olympics

Inside The Olympics Opening Ceremony Dress Rehearsal

Spoilers abound, so don’t read this if you don’t want to know what those nine live geese and other livestock that have been cast for this momentous affair get up to. posted on

The 2012 Olympic Games open tomorrow night in London. (Okay, there have been some soccer matches already — including an incident where the North Korean womens’ team refused to leave their dressing room for over an hour after Olympic officials mistakenly raised the South Korean flag instead of their country’s own — but let’s not quibble.) Expect a very British bang to kick things off: the Opening Ceremony, directed by Danny Boyle of Trainspotting and Slumdog Millionaire fame, which tells the story of much of Great Britain’s history.

A scale model of the ceremony’s luscious green set.

Though we know the show will be split into three acts and set against a twee version of the pastoral countryside, very little of the ceremony’s specifics have been released, though photos of the rehearsal are leaking. The British press and the show’s director are asking all involved to “save the surprise” — they even made the phrase into a Twitter hashtag, which is now trending with likely-factual tidbits about the event interspersed with likely-faux-spoilers including reports of the queen flying in on wires; Justin Bieber being set aflame by the torch; and “Piers Morgan being torn apart by horses.” If only.

Photographic proof! From a good seat, too.

Fortunately, BuzzFeed Shift received a dispatch of the dress rehearsal from a source that attended. Here’s the lowdown:

More dress rehearsal goodness: From the Downton Abbey kitchens to the Olympic Games, look at that.

In a cute twist, the show will start with “an aerial fly-by,” my source says, at 8:12 p.m., because that’s 2012 on a decimal clock. The first act will be all about ye olde England, and would explain the presence of all the live animals and these people in traditional working class folk costumes. (As well as the cutesy cotton clouds that are supposed to be part of the set.) Apparently not a lot of merry singing/dancing occurs in this segment — presumably because the drudgery of peasant life in that era didn’t lend itself to musical numbers.

Next up is what my source called a “dark and brooding” segment focused on industrial England — think of that opening scene from Oliver! with all the kids in the workhouse. This act segues into a special homage to Great Britain’s National Health Service — watch for Fox News’ furor over the nod to socialized medicine — with doctors and patients from London’s famed children’s hospital, Great Ormond Street, making a cameo. The centerpiece of this section is reportedly a large figure representing the Grim Reaper, which is somewhat awkward given all the sick kids; black “child-catcher” carts also reportedly circle the arena menacingly. As possibly the only British person not to read/obsess over Harry Potter, our source couldn’t tell if the bad guy/hooded figure was Voldemort, as previously rumored, death itself, or just a representation of the hoodie culture that continues to blight Britain — but a bunch of aerialists representing Mary Poppins do float in to do battle with it/him as previously reported.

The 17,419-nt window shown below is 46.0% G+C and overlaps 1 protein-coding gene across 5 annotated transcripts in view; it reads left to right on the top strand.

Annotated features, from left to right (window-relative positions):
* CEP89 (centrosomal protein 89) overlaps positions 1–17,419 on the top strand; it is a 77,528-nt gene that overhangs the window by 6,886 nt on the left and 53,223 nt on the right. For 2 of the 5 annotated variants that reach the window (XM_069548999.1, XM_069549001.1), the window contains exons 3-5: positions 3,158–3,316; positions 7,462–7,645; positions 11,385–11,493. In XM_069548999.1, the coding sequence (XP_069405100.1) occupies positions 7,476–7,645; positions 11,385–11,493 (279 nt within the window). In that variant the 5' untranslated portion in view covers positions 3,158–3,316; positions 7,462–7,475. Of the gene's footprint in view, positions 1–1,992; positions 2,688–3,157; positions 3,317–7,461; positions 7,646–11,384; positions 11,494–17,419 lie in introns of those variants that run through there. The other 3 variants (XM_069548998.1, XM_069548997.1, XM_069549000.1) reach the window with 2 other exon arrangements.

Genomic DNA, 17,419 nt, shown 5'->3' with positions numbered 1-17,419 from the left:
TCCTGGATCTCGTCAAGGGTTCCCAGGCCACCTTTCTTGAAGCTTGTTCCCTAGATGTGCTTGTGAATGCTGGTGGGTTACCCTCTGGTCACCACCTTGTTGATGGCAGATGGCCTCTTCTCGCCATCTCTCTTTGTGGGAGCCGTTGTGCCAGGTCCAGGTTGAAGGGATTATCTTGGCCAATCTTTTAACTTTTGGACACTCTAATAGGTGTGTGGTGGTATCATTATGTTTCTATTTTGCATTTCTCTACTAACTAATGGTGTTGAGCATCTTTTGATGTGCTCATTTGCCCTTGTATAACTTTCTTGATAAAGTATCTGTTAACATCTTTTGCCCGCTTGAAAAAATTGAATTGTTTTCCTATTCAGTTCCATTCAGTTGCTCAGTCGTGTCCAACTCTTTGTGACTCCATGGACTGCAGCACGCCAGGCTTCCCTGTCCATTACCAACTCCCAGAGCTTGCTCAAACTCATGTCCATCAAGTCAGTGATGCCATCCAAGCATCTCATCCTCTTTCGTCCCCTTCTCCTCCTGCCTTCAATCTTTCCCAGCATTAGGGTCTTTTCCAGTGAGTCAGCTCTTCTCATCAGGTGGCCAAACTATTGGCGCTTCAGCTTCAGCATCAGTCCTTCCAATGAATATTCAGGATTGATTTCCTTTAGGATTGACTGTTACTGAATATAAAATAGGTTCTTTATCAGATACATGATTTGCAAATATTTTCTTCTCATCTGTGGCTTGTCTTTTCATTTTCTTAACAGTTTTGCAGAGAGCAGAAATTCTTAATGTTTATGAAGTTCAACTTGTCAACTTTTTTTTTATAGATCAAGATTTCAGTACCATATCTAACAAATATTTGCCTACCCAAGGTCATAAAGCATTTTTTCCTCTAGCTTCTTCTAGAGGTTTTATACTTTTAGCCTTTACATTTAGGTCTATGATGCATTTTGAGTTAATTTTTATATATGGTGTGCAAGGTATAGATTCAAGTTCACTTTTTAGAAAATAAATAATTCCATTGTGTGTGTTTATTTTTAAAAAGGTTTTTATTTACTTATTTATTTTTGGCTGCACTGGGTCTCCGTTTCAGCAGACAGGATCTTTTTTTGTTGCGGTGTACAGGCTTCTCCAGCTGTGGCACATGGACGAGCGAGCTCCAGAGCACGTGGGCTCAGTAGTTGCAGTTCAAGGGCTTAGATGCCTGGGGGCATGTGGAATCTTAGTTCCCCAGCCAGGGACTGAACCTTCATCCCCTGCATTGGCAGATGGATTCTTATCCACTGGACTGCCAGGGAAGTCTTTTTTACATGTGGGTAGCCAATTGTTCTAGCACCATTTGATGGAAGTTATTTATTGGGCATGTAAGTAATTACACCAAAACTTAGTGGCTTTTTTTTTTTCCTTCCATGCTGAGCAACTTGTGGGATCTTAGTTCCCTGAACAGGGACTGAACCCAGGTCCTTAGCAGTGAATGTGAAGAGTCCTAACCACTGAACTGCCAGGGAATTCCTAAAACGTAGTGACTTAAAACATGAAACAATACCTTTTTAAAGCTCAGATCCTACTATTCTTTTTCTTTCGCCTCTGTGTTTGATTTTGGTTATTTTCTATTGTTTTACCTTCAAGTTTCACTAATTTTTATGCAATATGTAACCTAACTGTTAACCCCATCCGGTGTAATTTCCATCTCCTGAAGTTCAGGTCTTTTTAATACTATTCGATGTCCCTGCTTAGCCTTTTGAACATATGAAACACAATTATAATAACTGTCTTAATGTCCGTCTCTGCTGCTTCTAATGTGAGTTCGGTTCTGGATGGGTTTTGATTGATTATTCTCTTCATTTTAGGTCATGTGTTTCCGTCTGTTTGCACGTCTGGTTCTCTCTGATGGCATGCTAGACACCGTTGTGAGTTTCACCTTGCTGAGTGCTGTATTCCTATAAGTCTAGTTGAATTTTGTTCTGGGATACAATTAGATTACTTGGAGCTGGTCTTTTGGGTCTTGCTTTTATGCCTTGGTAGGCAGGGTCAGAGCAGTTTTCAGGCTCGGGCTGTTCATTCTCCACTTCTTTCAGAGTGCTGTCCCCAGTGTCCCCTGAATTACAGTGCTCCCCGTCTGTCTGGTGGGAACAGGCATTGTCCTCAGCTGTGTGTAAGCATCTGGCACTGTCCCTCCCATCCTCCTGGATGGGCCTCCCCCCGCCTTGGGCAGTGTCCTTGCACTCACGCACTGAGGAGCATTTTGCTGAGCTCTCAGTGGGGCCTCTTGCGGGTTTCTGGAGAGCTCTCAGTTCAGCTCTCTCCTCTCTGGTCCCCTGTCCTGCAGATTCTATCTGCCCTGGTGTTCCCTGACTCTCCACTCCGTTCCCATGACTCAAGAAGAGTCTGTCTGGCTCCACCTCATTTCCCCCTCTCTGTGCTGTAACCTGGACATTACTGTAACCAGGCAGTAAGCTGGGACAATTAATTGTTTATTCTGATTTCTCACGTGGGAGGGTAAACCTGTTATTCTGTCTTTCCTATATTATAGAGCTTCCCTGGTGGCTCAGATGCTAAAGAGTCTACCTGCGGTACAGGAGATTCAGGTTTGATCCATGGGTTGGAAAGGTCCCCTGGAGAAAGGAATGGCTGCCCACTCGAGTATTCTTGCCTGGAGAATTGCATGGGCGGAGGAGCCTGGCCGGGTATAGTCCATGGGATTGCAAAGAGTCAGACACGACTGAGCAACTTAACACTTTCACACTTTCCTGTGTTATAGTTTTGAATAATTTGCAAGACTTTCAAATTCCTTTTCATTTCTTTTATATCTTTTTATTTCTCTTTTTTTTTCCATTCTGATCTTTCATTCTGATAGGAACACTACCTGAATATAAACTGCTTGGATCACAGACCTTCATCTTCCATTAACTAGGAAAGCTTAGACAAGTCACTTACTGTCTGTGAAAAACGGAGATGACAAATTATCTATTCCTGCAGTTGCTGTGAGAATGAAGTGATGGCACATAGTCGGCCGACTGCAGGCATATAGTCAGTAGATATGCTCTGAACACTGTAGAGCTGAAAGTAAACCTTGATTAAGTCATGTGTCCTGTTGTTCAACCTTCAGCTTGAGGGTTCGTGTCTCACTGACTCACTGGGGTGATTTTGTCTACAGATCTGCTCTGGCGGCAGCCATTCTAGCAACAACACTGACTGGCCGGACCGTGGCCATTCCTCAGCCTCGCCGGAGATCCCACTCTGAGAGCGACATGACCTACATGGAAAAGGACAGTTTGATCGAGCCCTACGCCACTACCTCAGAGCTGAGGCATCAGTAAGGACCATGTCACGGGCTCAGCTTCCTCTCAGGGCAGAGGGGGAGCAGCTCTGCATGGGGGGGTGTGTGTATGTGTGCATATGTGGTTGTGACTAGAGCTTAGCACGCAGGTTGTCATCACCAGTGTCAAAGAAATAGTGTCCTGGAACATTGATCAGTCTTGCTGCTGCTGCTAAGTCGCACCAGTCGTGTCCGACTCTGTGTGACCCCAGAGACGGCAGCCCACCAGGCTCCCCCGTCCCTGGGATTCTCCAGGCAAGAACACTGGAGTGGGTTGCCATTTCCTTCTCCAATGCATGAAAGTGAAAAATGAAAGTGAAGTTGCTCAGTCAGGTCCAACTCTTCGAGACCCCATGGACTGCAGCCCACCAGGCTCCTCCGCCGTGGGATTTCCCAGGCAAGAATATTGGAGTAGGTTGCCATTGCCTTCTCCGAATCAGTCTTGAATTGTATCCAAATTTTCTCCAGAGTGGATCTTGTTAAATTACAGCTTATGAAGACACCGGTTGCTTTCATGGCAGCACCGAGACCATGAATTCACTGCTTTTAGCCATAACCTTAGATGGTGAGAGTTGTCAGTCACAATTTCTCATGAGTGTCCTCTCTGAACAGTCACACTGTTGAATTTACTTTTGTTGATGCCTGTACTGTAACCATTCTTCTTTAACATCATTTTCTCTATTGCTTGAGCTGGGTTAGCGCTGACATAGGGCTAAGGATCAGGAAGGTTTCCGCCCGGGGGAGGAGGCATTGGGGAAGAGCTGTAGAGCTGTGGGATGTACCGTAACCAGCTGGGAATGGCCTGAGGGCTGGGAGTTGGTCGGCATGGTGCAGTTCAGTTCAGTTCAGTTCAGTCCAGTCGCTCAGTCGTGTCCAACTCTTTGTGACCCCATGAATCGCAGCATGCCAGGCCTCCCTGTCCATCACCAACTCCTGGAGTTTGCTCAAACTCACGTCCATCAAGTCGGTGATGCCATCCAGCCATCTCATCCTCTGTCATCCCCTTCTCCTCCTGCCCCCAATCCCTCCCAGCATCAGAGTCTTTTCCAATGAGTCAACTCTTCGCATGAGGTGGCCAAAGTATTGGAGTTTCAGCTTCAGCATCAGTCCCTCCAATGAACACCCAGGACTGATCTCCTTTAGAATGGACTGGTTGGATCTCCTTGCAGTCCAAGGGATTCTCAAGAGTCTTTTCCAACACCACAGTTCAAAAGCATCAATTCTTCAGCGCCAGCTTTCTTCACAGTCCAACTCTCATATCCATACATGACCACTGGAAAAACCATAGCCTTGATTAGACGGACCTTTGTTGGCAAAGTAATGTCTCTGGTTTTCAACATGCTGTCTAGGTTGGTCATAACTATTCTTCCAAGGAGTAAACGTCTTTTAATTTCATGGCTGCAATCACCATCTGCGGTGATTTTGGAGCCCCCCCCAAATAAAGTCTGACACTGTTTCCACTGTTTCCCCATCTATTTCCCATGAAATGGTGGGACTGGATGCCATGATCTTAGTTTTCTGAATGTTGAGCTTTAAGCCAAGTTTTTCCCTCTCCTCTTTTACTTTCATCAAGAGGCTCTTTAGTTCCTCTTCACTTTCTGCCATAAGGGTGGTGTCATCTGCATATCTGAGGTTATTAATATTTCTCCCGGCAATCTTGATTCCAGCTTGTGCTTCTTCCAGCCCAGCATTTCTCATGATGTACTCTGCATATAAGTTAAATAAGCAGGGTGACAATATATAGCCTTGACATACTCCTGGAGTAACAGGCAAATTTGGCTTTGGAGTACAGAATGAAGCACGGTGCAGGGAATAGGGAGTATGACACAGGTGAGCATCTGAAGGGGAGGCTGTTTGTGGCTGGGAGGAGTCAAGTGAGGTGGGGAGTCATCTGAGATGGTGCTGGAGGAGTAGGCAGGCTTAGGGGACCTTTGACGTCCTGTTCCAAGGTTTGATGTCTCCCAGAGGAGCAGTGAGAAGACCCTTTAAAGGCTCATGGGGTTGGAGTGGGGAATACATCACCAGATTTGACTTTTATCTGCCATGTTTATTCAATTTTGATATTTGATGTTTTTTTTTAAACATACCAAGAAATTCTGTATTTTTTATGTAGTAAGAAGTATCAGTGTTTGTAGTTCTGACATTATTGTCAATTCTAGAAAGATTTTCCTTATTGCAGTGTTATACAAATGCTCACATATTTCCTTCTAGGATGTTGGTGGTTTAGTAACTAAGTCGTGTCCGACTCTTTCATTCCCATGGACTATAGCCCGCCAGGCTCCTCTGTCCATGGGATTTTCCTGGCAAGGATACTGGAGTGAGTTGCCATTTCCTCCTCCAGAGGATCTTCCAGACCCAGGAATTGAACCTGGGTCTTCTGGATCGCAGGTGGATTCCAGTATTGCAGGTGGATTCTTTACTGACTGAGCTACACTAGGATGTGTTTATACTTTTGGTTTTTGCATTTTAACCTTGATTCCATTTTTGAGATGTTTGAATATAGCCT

Sadly, our source didn’t see any of the rumored hijinks between James Bond Daniel Craig and the Queen — but that might well be a video segment saved for the real deal alone. (Some James Bond music did play at one point, says the source.)

What could have been.

Surely though, it would have been much more fun to see Queen Elizabeth avada kedavra Voldemort’s pasty ass, and then 007 putting the moves on the prim and proper Miss Poppins.

Moving on, after all that excitement, a long musical segment showcases classic British music from the 1950’s through today. (This is where Paul McCartney must inevitably pop up, though he wasn’t at the rehearsal. Just expect it.) All the songs and videos are projected onto a big inflatable cottage, for some reason — apparently the drum section here is epic.

Yep, those controversial berets will be there.

The show draws to a close with a one-minute moment of silence — though it’s not clear if this is in honor of the Israeli athletes killed at Munich’s 1972 Games or as a more generic tribute to recently-passed athletes. There’s a “somber song and dance” following this, though the parade of all competing athletes and their silly national Olympic uniforms will no doubt liven things up tomorrow night.

So there you have it. It’s said to be a must-watch ceremony, but now if you don’t have time to tune in for some reason (like, it being, oh, Friday night), you’ll know what happens anyway — aside from celebrity cameos of course, those folks aren’t going to show up until they absolutely have to. You’re welcome!

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